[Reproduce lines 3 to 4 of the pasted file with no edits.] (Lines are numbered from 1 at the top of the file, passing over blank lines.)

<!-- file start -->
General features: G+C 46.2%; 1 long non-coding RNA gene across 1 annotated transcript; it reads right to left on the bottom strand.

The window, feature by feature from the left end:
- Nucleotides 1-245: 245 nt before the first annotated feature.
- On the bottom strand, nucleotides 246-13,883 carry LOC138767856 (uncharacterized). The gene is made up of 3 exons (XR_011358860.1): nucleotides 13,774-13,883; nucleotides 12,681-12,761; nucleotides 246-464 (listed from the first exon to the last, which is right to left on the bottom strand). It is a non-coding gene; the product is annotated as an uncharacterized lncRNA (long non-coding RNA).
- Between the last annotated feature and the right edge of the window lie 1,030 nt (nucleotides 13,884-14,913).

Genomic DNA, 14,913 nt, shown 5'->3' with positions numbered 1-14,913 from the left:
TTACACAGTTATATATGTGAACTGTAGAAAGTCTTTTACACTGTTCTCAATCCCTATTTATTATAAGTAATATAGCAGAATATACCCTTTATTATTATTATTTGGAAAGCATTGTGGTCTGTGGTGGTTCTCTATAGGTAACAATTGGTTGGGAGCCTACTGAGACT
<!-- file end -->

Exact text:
- Nucleotides 1-245: 245 nt before the first annotated feature.
- On the bottom strand, nucleotides 246-13,883 carry LOC138767856 (uncharacterized). The gene is made up of 3 exons (XR_011358860.1): nucleotides 13,774-13,883; nucleotides 12,681-12,761; nucleotides 246-464 (listed from the first exon to the last, which is right to left on the bottom strand). It is a non-coding gene; the product is annotated as an uncharacterized lncRNA (long non-coding RNA).